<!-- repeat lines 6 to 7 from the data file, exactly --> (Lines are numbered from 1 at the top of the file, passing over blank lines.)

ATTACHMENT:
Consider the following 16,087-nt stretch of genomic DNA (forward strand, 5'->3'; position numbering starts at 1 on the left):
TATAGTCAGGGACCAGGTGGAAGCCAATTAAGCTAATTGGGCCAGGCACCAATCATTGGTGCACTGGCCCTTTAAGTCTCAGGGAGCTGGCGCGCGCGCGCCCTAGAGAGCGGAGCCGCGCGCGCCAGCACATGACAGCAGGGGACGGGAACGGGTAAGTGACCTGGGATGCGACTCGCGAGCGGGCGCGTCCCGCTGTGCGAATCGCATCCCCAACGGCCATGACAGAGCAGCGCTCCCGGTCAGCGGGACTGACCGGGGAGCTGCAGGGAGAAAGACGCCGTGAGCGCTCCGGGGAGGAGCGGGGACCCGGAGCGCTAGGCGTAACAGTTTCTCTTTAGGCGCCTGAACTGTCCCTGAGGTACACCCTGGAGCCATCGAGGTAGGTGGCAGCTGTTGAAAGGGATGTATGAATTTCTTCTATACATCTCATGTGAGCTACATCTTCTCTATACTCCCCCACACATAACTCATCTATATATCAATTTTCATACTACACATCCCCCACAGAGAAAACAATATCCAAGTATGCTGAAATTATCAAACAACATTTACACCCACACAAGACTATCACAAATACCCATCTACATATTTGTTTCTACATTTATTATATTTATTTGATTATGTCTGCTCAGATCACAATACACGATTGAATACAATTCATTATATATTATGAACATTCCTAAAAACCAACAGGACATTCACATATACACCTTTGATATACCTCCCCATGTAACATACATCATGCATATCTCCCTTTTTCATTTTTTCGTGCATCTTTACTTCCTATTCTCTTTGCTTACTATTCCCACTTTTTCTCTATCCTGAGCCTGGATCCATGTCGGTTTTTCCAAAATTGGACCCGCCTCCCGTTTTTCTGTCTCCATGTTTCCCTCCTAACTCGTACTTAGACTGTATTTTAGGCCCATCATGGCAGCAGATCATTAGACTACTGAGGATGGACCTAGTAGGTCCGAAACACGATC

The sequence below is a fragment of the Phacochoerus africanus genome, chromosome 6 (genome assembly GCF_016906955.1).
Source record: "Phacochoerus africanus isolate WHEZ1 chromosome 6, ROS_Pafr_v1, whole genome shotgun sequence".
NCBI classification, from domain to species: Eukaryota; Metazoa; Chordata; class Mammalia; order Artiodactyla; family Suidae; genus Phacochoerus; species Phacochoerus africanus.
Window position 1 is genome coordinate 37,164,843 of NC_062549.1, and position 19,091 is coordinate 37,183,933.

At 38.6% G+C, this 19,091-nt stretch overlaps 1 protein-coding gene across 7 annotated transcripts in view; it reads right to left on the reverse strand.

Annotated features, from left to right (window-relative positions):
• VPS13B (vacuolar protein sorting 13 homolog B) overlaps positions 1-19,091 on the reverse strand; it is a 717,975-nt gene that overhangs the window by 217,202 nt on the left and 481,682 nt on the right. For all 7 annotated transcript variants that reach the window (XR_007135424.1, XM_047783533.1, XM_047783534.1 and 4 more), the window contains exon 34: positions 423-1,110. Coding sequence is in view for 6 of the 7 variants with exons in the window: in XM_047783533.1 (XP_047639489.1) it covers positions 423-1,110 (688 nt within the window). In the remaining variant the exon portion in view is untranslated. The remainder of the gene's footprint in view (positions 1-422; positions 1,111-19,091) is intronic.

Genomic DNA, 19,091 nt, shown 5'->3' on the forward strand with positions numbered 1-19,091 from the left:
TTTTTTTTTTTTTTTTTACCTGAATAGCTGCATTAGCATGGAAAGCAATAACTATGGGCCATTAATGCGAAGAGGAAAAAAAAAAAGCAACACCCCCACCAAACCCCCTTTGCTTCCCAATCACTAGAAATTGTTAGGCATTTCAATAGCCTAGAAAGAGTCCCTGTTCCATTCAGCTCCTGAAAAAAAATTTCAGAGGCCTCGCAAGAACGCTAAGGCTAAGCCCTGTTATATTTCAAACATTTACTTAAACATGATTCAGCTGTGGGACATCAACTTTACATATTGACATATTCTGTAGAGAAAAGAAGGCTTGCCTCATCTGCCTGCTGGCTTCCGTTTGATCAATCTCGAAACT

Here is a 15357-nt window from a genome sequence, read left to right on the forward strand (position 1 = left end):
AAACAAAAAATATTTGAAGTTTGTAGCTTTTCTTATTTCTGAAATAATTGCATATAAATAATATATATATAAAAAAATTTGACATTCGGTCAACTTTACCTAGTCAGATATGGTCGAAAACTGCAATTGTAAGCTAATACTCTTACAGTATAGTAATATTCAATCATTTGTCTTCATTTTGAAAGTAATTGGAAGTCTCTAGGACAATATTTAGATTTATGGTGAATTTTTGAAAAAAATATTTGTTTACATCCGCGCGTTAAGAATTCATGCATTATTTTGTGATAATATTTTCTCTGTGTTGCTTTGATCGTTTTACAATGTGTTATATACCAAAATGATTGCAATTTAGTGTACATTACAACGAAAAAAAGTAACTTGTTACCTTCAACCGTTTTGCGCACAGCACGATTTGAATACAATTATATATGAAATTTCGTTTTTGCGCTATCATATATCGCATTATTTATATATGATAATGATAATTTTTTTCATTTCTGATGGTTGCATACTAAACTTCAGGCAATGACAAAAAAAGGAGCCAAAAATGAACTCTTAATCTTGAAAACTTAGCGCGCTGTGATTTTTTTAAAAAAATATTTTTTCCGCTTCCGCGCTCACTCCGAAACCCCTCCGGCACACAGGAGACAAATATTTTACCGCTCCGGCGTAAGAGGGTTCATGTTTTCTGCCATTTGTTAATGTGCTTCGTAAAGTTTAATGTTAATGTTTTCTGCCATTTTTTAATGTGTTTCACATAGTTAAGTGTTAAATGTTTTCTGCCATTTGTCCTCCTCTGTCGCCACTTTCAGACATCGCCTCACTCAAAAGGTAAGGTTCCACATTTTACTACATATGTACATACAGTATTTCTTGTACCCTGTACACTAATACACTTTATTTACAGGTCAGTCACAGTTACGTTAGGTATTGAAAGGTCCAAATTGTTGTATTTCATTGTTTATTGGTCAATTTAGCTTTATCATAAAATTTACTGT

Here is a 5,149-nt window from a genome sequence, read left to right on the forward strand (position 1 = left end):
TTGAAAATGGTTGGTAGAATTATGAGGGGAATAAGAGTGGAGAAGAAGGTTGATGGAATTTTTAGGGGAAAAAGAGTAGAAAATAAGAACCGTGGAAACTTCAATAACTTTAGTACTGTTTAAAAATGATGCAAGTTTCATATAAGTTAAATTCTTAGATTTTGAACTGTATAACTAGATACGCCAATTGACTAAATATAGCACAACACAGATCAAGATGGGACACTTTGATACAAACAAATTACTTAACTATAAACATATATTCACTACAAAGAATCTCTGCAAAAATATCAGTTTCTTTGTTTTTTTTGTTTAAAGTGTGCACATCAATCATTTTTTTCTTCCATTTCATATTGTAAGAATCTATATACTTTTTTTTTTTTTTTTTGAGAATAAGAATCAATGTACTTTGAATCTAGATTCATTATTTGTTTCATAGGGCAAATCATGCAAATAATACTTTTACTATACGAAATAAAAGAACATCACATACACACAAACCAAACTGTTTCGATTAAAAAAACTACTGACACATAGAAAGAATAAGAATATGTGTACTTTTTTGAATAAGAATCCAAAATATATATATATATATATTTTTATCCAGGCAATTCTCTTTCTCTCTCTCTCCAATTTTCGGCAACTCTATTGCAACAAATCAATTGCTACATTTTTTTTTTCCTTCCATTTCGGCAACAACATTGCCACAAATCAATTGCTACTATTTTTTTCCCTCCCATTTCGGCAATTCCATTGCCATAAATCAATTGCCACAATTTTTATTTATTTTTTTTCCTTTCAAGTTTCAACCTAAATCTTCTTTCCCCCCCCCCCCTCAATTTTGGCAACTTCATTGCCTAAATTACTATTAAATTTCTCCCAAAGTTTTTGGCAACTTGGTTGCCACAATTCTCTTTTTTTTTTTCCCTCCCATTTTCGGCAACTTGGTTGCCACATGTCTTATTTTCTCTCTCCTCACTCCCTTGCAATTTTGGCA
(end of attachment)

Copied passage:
Window position 1 is genome coordinate 37,164,843 of NC_062549.1, and position 19,091 is coordinate 37,183,933.

At 38.6% G+C, this 19,091-nt stretch overlaps 1 protein-coding gene across 7 annotated transcripts in view; it reads right to left on the reverse strand.